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I propose to examine the potential of the play for the identification, interrogation and transformation of fissures in national, cultural and moral senses of identity in relation to post-colonial situations. Because each post-colonial history is different I have chosen to focus in some detail on the formal, linguistic and contextual aspects of one example, the Oedipus written by David Greig and staged by theatre babel in Scotland in 2000, directed by Graham McLaren. The theme of this conference in Gent invites us to read Oedipus as a way into discussion of cultural differential thinking. This theme suggests reflection on differential thinking within cultures as well as between them. It opens the way to questioning monolithic notions of culture and to the identification of points of stress and starting points for realignment. An understanding of this kind of cultural differentiation, of sensitivity to uncertainties and dilemmas and to the masking of the past in the present may perhaps lead to communication across cultural groupings as well as within them.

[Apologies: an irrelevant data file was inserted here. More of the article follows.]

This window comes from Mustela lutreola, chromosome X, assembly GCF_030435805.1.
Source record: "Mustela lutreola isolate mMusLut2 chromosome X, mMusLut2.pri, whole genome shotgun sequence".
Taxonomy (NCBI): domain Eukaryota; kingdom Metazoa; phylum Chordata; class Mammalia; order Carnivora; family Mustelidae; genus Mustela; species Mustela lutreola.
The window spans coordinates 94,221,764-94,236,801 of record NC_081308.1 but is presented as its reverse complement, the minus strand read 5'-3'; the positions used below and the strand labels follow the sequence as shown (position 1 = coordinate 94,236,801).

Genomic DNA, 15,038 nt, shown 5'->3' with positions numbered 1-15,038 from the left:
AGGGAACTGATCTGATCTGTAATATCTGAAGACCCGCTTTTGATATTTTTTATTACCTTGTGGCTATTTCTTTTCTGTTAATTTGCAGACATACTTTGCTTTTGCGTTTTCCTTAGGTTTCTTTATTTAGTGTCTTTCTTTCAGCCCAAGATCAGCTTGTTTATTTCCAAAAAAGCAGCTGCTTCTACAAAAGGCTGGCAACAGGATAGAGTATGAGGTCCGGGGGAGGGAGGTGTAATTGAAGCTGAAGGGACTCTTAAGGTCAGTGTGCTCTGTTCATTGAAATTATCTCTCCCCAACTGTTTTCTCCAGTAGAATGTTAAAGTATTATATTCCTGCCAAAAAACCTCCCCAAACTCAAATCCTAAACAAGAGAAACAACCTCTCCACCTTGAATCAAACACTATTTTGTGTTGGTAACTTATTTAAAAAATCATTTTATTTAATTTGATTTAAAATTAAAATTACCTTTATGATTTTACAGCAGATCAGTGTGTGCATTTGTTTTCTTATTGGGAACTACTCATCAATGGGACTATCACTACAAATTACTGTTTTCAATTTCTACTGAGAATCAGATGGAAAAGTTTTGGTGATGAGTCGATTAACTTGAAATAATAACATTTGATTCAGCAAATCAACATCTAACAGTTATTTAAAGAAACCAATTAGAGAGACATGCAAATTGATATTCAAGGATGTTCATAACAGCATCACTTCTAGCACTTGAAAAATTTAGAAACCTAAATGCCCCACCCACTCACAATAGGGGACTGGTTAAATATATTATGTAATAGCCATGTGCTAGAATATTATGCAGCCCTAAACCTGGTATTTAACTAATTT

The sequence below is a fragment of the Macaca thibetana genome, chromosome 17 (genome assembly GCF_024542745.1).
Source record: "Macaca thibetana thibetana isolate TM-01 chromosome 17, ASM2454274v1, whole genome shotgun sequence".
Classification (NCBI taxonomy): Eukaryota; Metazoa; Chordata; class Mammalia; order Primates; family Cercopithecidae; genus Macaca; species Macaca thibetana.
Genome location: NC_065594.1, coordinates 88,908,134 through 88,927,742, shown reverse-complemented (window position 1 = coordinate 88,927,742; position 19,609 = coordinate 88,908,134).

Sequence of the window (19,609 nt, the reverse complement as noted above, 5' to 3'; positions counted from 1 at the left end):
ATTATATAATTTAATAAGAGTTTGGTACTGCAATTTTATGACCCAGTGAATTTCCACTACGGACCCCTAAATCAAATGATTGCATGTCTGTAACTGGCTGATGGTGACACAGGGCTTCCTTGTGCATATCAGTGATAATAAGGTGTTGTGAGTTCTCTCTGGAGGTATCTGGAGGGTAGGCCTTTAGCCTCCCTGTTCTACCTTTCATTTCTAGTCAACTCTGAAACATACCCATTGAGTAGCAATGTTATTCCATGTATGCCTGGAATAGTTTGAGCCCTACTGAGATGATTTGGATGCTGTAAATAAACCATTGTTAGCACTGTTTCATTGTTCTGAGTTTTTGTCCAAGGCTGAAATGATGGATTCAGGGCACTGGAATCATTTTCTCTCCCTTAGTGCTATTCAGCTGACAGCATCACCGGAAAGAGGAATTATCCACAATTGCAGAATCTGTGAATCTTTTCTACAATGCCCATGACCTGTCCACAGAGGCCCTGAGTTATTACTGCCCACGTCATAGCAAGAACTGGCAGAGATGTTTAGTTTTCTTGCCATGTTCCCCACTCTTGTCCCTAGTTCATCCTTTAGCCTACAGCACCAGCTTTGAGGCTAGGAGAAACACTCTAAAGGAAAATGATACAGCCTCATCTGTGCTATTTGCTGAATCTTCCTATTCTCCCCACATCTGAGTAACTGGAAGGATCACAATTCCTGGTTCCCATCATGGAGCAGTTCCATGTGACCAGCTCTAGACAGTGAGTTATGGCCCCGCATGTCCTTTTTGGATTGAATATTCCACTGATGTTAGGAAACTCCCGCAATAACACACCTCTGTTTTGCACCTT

|Item Type:||Journal Article|
|Copyright Holders:||2004 Not known|
|Extra Information:||Special Edition: Rereading Classics in East and West, eds. Kolk, M. and Decreus, F.
Conference "Tragedy as a literary genre within Western and Arabic drama: reading 'Oedipus' as an example of cultural differential thinking" ; (16-18 Dec 2003 : Ghent)
|Academic Unit/Department:||Faculty of Arts and Social Sciences (FASS) > Art History, Classical Studies, English and Creative Writing, Music
Faculty of Arts and Social Sciences (FASS)
|Depositing User:||Carol Gillespie|
|Date Deposited:||13 May 2011 08:20|
|Last Modified:||04 Oct 2016 10:46|
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